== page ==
As we expected from the spy photos, both the 2021 BMW M3 sedan and the M4 coupe share the extra big grilles introduced on the new 4 Series. But if you can look past the controversial nose, the new M3 and M4 have a lot to offer those seeking a more traditional BMW M car experience, as well as those out for pure performance.
Besides the enormous kidney grilles, which now have horizontal slats rather than metallic studs, the M3 and M4 have larger versions of most of their body panels. The fenders are much wider, and the rear bumper has gained a large rear diffuser, as well as four prominent exhaust tips. The front fenders get vertically-oriented vents, and the deep side skirts match the rear diffuser. The exposed carbon fiber roof returns, a long-running M-car signature. This roof can be replaced with a painted steel roof if the customer wants a sunroof.
Lurking behind the nostrils of the M3 and M4 is one of two versions of the S58 twin-turbo straight-six that was first introduced on the BMW X3 M and X4 M. On the standard M3 and M4, it makes 473 horsepower and 406 pound-feet of torque, and the Competition versions make 503 horsepower and 479 pound-feet of torque. The former will get the M3 or M4 to 60 mph in 4.1 seconds, and the latter will get the job done in 3.8 seconds. The base M3 and M4 come exclusively with a six-speed manual transmission, making them the sole manual offering in the segment. That manual transmission is also 50 pounds lighter than the eight-speed automatic that comes with the Competition models. The manual transmission comes with rev-matching, but that can be disabled. Both standard and Competition cars get rear-wheel-drive standard, but the Competition will have the option of all-wheel drive next summer. The all-wheel-drive system is like other BMW systems in that it operates in rear-drive mode until it detects slippage. The system can be set to stay in rear-wheel drive with assists turned off. Both drivetrains feature electronically controlled limited-slip differentials.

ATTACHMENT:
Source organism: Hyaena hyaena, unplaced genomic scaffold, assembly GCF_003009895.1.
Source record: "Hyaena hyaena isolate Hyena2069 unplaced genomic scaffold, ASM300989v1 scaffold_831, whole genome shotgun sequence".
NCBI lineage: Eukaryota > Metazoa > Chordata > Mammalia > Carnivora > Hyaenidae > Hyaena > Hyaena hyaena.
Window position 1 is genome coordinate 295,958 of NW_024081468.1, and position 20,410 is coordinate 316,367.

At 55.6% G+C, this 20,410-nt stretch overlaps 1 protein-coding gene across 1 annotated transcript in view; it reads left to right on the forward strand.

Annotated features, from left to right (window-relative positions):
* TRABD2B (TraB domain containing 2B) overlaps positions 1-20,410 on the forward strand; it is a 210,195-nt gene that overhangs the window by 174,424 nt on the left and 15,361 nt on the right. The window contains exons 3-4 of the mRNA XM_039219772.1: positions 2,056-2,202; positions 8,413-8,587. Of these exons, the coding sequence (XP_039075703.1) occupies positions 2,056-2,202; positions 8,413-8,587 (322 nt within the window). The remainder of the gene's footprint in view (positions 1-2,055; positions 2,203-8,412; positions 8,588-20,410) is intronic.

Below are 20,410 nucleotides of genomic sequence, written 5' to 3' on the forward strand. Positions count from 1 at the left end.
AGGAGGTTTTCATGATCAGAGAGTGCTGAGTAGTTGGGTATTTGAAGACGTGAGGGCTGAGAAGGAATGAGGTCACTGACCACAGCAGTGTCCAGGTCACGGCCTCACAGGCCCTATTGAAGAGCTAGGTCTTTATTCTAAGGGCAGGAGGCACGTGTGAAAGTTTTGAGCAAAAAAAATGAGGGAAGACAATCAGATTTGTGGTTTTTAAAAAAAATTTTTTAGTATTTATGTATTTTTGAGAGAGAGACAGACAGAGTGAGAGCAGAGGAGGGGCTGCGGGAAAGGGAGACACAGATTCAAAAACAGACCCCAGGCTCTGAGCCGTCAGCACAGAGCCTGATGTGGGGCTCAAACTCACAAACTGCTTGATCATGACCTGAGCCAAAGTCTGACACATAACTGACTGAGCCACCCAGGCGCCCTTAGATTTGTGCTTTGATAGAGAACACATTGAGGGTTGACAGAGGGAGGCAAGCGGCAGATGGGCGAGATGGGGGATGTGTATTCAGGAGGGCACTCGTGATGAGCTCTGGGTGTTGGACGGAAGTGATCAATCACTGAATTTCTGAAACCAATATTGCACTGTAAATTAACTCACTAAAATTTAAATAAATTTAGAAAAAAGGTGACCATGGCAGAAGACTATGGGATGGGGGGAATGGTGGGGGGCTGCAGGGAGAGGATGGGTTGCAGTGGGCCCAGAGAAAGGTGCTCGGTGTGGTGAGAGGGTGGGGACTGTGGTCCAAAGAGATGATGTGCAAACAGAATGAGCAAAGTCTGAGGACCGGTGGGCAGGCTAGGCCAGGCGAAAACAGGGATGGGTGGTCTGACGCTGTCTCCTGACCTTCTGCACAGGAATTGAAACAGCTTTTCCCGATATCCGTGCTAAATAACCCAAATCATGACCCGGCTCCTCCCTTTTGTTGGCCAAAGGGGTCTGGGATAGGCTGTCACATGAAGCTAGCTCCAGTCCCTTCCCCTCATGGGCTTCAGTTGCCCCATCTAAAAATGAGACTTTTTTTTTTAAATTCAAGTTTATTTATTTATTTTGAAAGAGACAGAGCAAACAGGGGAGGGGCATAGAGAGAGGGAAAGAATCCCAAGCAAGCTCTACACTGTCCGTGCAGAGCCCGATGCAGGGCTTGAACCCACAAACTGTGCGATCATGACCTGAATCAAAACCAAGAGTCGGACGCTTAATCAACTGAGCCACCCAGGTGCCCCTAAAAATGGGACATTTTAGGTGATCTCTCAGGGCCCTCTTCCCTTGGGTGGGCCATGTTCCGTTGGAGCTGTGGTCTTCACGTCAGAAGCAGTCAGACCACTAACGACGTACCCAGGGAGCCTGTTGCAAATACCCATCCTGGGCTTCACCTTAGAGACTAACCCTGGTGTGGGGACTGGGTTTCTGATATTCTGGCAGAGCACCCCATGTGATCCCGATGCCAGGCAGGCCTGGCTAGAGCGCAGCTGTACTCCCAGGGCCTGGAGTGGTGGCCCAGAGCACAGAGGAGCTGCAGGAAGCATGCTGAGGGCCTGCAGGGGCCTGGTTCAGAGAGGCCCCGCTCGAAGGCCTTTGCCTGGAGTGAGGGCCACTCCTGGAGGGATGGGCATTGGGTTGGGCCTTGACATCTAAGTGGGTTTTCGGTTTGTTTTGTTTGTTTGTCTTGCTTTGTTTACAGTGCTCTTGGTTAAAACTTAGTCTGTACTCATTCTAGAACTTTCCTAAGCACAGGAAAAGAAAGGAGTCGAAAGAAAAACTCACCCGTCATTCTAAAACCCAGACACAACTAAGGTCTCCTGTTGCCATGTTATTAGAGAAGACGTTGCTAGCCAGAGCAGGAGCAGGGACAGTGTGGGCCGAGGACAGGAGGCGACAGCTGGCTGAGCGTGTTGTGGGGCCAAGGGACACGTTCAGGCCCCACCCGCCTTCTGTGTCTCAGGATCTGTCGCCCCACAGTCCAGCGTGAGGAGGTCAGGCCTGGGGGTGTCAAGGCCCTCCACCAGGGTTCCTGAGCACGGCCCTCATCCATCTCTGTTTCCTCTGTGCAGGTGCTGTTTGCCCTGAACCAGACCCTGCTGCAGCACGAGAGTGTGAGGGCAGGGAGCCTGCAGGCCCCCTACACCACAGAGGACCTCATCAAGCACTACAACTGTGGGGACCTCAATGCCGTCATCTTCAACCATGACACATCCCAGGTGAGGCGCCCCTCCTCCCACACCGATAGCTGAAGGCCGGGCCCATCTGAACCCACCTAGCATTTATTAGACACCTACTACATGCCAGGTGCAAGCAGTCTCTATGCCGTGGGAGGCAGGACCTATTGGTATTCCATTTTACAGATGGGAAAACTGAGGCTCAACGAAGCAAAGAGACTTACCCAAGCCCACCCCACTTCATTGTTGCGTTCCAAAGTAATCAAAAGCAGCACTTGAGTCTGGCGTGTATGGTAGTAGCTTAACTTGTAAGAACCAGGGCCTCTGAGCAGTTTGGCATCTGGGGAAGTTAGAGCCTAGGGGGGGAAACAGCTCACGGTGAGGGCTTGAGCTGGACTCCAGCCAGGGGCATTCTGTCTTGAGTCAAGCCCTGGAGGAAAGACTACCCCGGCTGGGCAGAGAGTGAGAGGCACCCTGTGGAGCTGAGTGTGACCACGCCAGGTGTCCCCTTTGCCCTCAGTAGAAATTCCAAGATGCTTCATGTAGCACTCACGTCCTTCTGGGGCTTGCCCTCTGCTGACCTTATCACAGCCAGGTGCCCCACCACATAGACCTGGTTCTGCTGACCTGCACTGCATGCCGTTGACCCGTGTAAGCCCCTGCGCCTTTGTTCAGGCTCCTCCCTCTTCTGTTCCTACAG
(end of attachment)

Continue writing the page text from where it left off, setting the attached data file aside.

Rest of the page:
Naturally, BMW has also upgraded the M3 and M4 chassis to handle the extra power. The cars feature extensive bracing among the shock towers and subframes. Stiffer M suspension with different damping settings is standard. Lightweight forged wheels are fitted, with the base models getting 18-inch front wheels and 19-inch rear wheels. The Competition gets 19-inch front wheels and 20-inch rears. Standard brakes for both model types are 15-inch rotors with 6-piston calipers at the front and 14.6-inch rotors at the rear with single-piston calipers. Available as an option are carbon ceramic brakes with larger 15.75-inch rotors at the front and 15-inch ones at the back. Another performance option is the M Drive Professional package. It includes a traction control system with 10 settings that control how much tire slip is allowed before traction and stability control systems intervene. The package also includes a lap timer and a “Drift Analyzer.” The former records lap times, and the latter records what happens when you drift, such as angle and duration. This information can be shared via the available iPhone app.
The interior of the M3 and M4 is, unsurprisingly, pretty much like that of the 3 Series and 4 Series. No wood trim is available; only aluminum or carbon fiber. A 12.3-inch instrument display and 10.25-inch infotainment screen are standard equipment, as are sportier seats. BMW does offer a new set of optional carbon fiber power seats, which together will save an extra 21 pounds. They also have cutouts for racing harnesses. Some bold interior colors are available, too, such as Kyalami Orange in the pictured M3, and Yas Marina Blue in the pictured M4.
The M3 and M4 should go on sale around March next year, and the all-wheel-drive Competition versions should be available in the summer. Pricing for the base M3 starts at $70,895, and $73,795 for the M3 Competition. The base M4 starts at $72,795 and the M4 Competition starts at $75,695.